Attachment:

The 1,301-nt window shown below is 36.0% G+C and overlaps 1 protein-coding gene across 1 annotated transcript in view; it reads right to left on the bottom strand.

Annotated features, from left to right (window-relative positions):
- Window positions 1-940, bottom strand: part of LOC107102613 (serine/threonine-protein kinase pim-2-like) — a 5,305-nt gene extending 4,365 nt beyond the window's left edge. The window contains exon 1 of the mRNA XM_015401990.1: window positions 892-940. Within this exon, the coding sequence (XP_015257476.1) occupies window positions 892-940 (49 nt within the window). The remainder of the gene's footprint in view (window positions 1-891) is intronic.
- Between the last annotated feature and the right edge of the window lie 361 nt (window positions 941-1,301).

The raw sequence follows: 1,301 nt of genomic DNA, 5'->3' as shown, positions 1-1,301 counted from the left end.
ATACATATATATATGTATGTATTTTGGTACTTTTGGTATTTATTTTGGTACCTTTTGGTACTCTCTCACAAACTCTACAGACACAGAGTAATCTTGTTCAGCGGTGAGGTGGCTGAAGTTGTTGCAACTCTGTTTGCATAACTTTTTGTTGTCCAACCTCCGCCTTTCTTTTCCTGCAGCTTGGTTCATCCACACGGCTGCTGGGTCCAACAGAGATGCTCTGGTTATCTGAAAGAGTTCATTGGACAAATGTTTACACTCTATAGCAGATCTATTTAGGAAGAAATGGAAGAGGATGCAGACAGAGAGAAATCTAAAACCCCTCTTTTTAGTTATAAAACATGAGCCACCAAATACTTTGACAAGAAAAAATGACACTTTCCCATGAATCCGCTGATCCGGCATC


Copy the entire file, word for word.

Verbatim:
The 1,301-nt window shown below is 36.0% G+C and overlaps 1 protein-coding gene across 1 annotated transcript in view; it reads right to left on the bottom strand.

Annotated features, from left to right (window-relative positions):
- Window positions 1-940, bottom strand: part of LOC107102613 (serine/threonine-protein kinase pim-2-like) — a 5,305-nt gene extending 4,365 nt beyond the window's left edge. The window contains exon 1 of the mRNA XM_015401990.1: window positions 892-940. Within this exon, the coding sequence (XP_015257476.1) occupies window positions 892-940 (49 nt within the window). The remainder of the gene's footprint in view (window positions 1-891) is intronic.
- Between the last annotated feature and the right edge of the window lie 361 nt (window positions 941-1,301).

The raw sequence follows: 1,301 nt of genomic DNA, 5'->3' as shown, positions 1-1,301 counted from the left end.
ATACATATATATATGTATGTATTTTGGTACTTTTGGTATTTATTTTGGTACCTTTTGGTACTCTCTCACAAACTCTACAGACACAGAGTAATCTTGTTCAGCGGTGAGGTGGCTGAAGTTGTTGCAACTCTGTTTGCATAACTTTTTGTTGTCCAACCTCCGCCTTTCTTTTCCTGCAGCTTGGTTCATCCACACGGCTGCTGGGTCCAACAGAGATGCTCTGGTTATCTGAAAGAGTTCATTGGACAAATGTTTACACTCTATAGCAGATCTATTTAGGAAGAAATGGAAGAGGATGCAGACAGAGAGAAATCTAAAACCCCTCTTTTTAGTTATAAAACATGAGCCACCAAATACTTTGACAAGAAAAAATGACACTTTCCCATGAATCCGCTGATCCGGCATC